As for mobile users, the extent to which they benefitted from the revolution is evidenced by figures for average revenue per user from the fourth quarter of 2010, and comparing it to the second quarter of this year. At the end of 2010, the average mobile user was spending NIS 142 a month. By the second quarter of this year, the rate had fallen to an average of NIS 84, a drop of 41%.
What this means is that Israeli cellphone users have been saving on average NIS 58 a month due to the increased competition and lower rates. Assuming the rates don't continue falling, some 9,000,000 Israeli cellphone subscribers — many people have more than one phone and many Palestinians have Israeli phones as well — will be keeping some NIS 6 billion in their pockets every year.
Meanwhile, on the industry side, Bezeq has been the most profitable company in Israel's telecom sector, accounting just over half of all earnings before interest, taxes, depreciation and amortization, otherwise known as EBITDA, generated by the entire industry in the second quarter. That was up from 47% in the same quarter last year.
Even more notable is that HOT has become the second most profitable company in the sector with 20% of the total industry EBITDA, compared to 16% in the same quarter last year. Cellcom and Partner, by contrast, produced 16% and 13% of total industry EBITDA, respectively.
Why are Bezeq and HOT growing while their rivals are not?
The answer is that Bezeq and HOT's non-mobile services have benefited from the fact that landline communication services have not been the subject of any major reform efforts, allowing them to retain their exceptionally profitable duopoly. However, this may soon change as Communications Minister Gilad Erdan has turned his focus to landline and television.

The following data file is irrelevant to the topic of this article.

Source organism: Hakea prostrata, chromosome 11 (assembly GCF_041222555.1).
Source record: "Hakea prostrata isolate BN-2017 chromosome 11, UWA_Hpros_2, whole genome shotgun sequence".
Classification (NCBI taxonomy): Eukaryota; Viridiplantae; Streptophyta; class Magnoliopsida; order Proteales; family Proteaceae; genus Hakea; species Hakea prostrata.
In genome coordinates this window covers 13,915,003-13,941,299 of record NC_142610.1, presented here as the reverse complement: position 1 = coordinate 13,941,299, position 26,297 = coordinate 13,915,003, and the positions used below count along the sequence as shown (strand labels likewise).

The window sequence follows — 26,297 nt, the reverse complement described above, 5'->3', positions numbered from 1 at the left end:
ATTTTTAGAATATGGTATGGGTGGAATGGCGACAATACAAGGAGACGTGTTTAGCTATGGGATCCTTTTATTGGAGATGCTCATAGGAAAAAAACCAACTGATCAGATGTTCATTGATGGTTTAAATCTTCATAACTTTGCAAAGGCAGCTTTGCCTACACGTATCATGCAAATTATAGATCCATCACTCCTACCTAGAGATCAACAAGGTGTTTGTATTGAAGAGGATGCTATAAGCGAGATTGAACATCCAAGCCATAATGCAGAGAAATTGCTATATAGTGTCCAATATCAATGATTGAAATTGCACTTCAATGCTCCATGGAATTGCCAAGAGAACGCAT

Erdan has been advocating a reform in the wholesale bandwidth rates charged by the landlines. He is also urging the multi-channel television operators HOT and YES to offer customers smaller and cheaper basic packages, and has called for the expansion of the number of channels offered through the television converter box service Idan Plus.
Among Internet service providers, the market has been disrupted — but by subsidiaries of Internet infrastructure companies Bezeq and HOT rather than by new players. Partner reported that its ISP, 012 Smile, suffered a 7% drop in customers to 527,000 this year from 609,000 last year. ISP 013 Netvision reported less information about its customers, but its earnings have dropped 5%.
At the same time, the number of ISP Bezeq International subscribers has grown by 7%, and its Internet service revenues by 4%.
HOT launched its own ISP subsidiary in the past year, Hotnet that has signed up until now some 120,000 subscribers by offering the lowest Internet subscription prices in the market. Most of these new subscribers came from Internet users who already use Hot's cable infrastructure to access the web. Since Bezeq International's subscribers typically use Bezeq's DSL infrastructure to connect to the Internet, the main losers from Hotnet's entry into this market were 012Smile and 013Netvision.
While a year ago headlines may have focused on the new competitors in the cellular market and the deals they offered new customers to join their services, among the investors it paid to be a contrarian. Whoever bought stock in Partner, Cellcom and Bezeq 12 months ago would have achieved by now a returns of 67%, 43% and 49%, respectively.